This past week I’ve been fighting a lot of my food addiction demons. Mindsets and thought processes that make me binge eat or just completely not care about diet, health, etc. It’s been a bit frustrating. I’ve done the heavy work of recognizing my unhealthy thought patterns, but how do you get rid of them? Sometimes, logic is not enough to break free from a sugar addiction. Or emotional eating. 

I’ll admit that my diet went out the window while I’ve been trying to figure this out. Then yesterday, I went to the store to get a pair of jeans. I live in the South. It’s still pretty hot around here, but I know that cool weather is on it’s way, and since my weight loss, I don’t have any pants my size. So, I went to the store and pulled about four pairs of pants to try on, all in the size I thought I was, and low and behold  none of them fit. They were all too big. What?? So I went back and got the next size down and that worked fine. I don’t know if men have this in their sizing but women have these W sizes which are cut a bit baggier in the butt and thighs. So, I am a solid 16W, down from a 22W. I was able to fit one pair of regular 16, but another style was too small.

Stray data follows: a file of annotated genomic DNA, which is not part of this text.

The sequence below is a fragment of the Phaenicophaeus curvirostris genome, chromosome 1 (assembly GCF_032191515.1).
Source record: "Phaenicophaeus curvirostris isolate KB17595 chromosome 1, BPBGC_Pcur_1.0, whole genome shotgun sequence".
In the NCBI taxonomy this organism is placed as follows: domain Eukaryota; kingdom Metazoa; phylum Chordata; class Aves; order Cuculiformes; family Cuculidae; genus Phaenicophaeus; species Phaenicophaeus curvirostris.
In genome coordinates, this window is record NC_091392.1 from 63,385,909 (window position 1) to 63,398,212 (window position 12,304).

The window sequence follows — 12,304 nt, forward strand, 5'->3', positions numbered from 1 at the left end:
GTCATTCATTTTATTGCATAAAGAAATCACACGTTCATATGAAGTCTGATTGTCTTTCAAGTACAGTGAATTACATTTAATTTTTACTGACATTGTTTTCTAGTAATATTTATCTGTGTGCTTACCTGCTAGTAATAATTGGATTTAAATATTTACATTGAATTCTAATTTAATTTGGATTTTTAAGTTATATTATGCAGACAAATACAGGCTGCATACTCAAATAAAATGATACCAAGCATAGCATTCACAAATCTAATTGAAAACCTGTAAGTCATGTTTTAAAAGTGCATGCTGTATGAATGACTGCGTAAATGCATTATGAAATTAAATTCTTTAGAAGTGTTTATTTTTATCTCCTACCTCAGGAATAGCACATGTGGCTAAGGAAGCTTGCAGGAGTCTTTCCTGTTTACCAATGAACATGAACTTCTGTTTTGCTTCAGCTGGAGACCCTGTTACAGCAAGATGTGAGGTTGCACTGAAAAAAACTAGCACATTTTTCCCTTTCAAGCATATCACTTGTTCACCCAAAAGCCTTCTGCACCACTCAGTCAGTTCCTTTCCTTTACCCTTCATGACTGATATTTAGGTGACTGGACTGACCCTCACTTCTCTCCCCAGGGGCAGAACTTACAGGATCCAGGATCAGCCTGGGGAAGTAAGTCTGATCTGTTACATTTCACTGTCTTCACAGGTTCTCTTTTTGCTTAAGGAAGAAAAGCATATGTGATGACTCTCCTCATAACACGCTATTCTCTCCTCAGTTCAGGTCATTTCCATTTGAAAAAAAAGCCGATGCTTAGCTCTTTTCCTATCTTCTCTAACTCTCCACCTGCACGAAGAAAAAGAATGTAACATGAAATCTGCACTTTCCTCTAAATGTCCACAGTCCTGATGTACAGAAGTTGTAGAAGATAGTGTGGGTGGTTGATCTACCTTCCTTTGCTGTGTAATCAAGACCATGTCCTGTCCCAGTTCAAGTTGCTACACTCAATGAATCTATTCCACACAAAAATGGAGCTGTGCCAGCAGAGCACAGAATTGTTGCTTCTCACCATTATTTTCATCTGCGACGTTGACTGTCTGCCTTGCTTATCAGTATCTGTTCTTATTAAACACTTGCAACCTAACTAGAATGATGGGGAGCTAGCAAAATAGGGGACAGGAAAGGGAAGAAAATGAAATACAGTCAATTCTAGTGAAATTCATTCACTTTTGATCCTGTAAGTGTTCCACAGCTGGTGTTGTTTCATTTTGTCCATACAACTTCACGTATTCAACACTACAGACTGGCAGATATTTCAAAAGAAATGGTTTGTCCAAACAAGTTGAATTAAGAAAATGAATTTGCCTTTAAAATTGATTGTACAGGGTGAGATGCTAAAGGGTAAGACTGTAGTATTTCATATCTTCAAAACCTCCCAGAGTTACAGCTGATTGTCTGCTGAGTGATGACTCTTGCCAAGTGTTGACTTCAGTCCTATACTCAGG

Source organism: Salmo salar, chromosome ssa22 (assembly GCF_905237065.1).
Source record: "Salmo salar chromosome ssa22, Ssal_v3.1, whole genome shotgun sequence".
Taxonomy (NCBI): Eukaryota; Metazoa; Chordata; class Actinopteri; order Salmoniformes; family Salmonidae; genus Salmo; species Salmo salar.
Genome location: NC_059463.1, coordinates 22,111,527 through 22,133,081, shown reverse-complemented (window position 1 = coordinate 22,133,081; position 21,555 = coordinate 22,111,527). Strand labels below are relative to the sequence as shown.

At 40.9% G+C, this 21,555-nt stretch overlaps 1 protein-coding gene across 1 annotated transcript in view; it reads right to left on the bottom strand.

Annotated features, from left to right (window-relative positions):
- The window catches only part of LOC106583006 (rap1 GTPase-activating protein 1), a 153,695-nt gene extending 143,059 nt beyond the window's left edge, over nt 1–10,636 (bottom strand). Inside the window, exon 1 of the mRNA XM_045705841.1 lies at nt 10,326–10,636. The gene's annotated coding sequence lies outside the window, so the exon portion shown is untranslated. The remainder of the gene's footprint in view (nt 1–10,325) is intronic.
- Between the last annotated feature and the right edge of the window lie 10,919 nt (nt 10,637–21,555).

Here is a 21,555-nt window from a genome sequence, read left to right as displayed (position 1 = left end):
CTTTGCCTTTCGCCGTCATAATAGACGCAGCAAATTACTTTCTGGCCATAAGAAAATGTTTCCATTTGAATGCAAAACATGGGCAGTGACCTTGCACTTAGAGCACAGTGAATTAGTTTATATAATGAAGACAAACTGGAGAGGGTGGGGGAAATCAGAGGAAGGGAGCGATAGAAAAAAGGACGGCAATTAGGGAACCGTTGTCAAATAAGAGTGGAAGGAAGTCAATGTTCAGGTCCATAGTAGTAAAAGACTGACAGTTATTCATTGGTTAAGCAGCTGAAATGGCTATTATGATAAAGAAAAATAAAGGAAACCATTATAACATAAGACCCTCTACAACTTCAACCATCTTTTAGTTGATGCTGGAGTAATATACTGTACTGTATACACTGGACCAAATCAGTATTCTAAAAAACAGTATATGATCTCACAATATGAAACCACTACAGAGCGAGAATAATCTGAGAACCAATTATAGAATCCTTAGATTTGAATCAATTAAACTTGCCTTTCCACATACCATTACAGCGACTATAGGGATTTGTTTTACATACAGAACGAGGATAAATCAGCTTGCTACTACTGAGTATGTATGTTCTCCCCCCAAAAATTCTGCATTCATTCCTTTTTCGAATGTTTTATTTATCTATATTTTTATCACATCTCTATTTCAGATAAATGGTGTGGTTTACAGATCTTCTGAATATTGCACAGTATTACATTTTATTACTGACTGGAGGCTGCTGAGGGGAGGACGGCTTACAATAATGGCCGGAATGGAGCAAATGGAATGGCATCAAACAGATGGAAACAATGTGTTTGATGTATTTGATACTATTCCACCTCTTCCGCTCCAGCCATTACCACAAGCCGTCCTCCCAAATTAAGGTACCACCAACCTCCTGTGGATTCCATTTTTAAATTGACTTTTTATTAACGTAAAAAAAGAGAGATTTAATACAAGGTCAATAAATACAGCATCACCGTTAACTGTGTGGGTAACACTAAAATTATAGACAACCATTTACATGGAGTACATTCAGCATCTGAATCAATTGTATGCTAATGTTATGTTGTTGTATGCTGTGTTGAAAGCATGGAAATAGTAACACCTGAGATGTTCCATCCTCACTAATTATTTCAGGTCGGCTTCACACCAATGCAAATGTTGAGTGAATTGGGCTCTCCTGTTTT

I decided then and there that I was going to just focus on losing the next ten pounds and maybe with that weight loss I’ll be a solid regular 16, not just 16W. I’m finding that looking at how far I have to go to get to my Dream Weight is overwhelming. So, I’m just going to focus on the next ten pounds. 

I think, in all of this, I keep having to remind myself that I am human. Not perfect. And perfection isn’t required of me. I’m on a journey towards health and sometimes the journey is going to be backtracking and side trails and mess ups and just standing in one place for a minute. But each day I get to decide to try again and see if I can move forward another couple inches. So, here’s to the next ten pounds!

See you all next week. 

Increase My Faith